Kwoya Fagin Maples is a writer from Charleston, S.C. Her debut poetry collection, MEND, (University Press of Kentucky, 2018) was finalist for the AWP Prize and received a grant from the Rockefeller Brothers Foundation. She holds an MFA in Creative Writing from the University of Alabama and is a graduate Cave Canem fellow. Her work is published in several journals and anthologies including Blackbird Literary Journal, Berkeley Poetry Review, Obsidian, The African-American Review, PLUCK, and Cave Canem Anthology XIII. Maples teaches Creative Writing at the Alabama School of Fine Arts and directs an annual three-dimensional poetry exhibit which features poetry and visual art including original paintings, photography, installations and film.
58 W 10th Street10003 New York, New York
Apr 16 2019
Hear established and emerging poets read their poetry as Bryant Park Poetry goes indoors for the winter. This month's program is presented in partnership with Spork Press.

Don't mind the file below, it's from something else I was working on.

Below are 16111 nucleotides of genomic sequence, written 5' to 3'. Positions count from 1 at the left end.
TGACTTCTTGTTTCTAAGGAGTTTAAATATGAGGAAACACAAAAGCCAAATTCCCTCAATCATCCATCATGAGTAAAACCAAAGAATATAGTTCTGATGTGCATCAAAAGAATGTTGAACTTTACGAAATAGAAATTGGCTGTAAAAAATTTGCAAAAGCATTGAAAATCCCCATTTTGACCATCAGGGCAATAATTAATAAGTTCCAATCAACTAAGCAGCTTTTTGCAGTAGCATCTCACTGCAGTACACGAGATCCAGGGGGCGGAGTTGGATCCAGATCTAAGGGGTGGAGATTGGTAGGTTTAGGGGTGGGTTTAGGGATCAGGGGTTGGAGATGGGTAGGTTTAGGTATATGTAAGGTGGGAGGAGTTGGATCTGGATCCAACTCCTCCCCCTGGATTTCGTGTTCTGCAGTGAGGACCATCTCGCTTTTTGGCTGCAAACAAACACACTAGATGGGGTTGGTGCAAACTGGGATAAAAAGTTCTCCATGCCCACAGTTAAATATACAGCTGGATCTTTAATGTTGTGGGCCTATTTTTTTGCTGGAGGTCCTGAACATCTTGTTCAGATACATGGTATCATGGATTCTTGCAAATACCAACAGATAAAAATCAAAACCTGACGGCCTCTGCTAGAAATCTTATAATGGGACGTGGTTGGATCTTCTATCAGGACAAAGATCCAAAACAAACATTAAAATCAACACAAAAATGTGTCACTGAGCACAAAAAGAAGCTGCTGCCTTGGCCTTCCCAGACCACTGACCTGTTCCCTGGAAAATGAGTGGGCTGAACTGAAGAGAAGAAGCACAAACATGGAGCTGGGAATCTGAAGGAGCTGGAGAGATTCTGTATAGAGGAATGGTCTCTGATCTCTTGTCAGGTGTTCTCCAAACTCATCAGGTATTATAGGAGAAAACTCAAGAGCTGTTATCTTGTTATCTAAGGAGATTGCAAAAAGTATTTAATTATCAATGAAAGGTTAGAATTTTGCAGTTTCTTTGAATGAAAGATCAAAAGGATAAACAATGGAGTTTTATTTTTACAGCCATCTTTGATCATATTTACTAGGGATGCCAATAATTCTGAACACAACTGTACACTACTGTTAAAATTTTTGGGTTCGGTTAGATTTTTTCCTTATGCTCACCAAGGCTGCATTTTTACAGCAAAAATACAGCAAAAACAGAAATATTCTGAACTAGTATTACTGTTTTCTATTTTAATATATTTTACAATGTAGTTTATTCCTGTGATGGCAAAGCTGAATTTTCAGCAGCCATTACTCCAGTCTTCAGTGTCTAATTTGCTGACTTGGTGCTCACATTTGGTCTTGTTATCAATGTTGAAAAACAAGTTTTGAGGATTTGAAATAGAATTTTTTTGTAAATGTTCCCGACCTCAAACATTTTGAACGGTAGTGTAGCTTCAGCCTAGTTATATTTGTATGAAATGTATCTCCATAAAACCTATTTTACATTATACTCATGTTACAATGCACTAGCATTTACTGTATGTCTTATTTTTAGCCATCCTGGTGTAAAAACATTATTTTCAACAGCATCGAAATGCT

Featuring the poets: Dorothy Chan, Rae Gouirand, Paul Legault, and David Welch.
Kinokuniya Bookstore provides a warm environment where you’ll meet other poetry aficionados. Located at 1073 Avenue of the Americas, between West 40th and West 41st Streets. The bookstore sits opposite Bryant Park. Books are available for purchase and for signing by the poets.
Winter Poetry readings are held on the third Tuesday of each month, January - April, 6 p.m. - 7:30 p.m.
Readings are free and open to the public.